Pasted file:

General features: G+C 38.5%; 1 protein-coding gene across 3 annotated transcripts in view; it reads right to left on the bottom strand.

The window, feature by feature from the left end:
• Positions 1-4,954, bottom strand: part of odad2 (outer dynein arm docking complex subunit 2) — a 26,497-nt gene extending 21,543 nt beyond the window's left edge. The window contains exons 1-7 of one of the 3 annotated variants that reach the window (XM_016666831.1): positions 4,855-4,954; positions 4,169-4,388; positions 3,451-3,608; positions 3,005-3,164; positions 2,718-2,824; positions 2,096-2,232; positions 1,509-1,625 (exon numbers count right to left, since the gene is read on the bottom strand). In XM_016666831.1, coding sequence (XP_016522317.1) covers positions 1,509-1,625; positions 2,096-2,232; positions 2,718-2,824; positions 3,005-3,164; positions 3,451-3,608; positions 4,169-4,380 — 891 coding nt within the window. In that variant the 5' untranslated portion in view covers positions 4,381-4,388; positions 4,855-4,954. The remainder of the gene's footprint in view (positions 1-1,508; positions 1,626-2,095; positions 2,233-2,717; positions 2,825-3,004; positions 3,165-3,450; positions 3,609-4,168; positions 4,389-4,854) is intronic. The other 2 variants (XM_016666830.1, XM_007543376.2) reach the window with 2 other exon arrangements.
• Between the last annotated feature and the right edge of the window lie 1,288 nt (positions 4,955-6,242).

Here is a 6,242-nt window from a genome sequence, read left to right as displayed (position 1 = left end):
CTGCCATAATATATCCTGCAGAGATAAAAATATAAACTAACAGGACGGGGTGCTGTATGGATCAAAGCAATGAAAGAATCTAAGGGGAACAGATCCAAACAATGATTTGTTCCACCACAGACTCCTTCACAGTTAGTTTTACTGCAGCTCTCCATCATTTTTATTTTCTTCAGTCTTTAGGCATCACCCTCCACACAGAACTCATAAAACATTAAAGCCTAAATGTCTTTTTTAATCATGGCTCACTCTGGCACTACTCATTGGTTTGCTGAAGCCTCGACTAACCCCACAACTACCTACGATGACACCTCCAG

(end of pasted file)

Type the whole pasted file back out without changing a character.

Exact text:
General features: G+C 38.5%; 1 protein-coding gene across 3 annotated transcripts in view; it reads right to left on the bottom strand.

The window, feature by feature from the left end:
• Positions 1-4,954, bottom strand: part of odad2 (outer dynein arm docking complex subunit 2) — a 26,497-nt gene extending 21,543 nt beyond the window's left edge. The window contains exons 1-7 of one of the 3 annotated variants that reach the window (XM_016666831.1): positions 4,855-4,954; positions 4,169-4,388; positions 3,451-3,608; positions 3,005-3,164; positions 2,718-2,824; positions 2,096-2,232; positions 1,509-1,625 (exon numbers count right to left, since the gene is read on the bottom strand). In XM_016666831.1, coding sequence (XP_016522317.1) covers positions 1,509-1,625; positions 2,096-2,232; positions 2,718-2,824; positions 3,005-3,164; positions 3,451-3,608; positions 4,169-4,380 — 891 coding nt within the window. In that variant the 5' untranslated portion in view covers positions 4,381-4,388; positions 4,855-4,954. The remainder of the gene's footprint in view (positions 1-1,508; positions 1,626-2,095; positions 2,233-2,717; positions 2,825-3,004; positions 3,165-3,450; positions 3,609-4,168; positions 4,389-4,854) is intronic. The other 2 variants (XM_016666830.1, XM_007543376.2) reach the window with 2 other exon arrangements.
• Between the last annotated feature and the right edge of the window lie 1,288 nt (positions 4,955-6,242).

Here is a 6,242-nt window from a genome sequence, read left to right as displayed (position 1 = left end):
CTGCCATAATATATCCTGCAGAGATAAAAATATAAACTAACAGGACGGGGTGCTGTATGGATCAAAGCAATGAAAGAATCTAAGGGGAACAGATCCAAACAATGATTTGTTCCACCACAGACTCCTTCACAGTTAGTTTTACTGCAGCTCTCCATCATTTTTATTTTCTTCAGTCTTTAGGCATCACCCTCCACACAGAACTCATAAAACATTAAAGCCTAAATGTCTTTTTTAATCATGGCTCACTCTGGCACTACTCATTGGTTTGCTGAAGCCTCGACTAACCCCACAACTACCTACGATGACACCTCCAG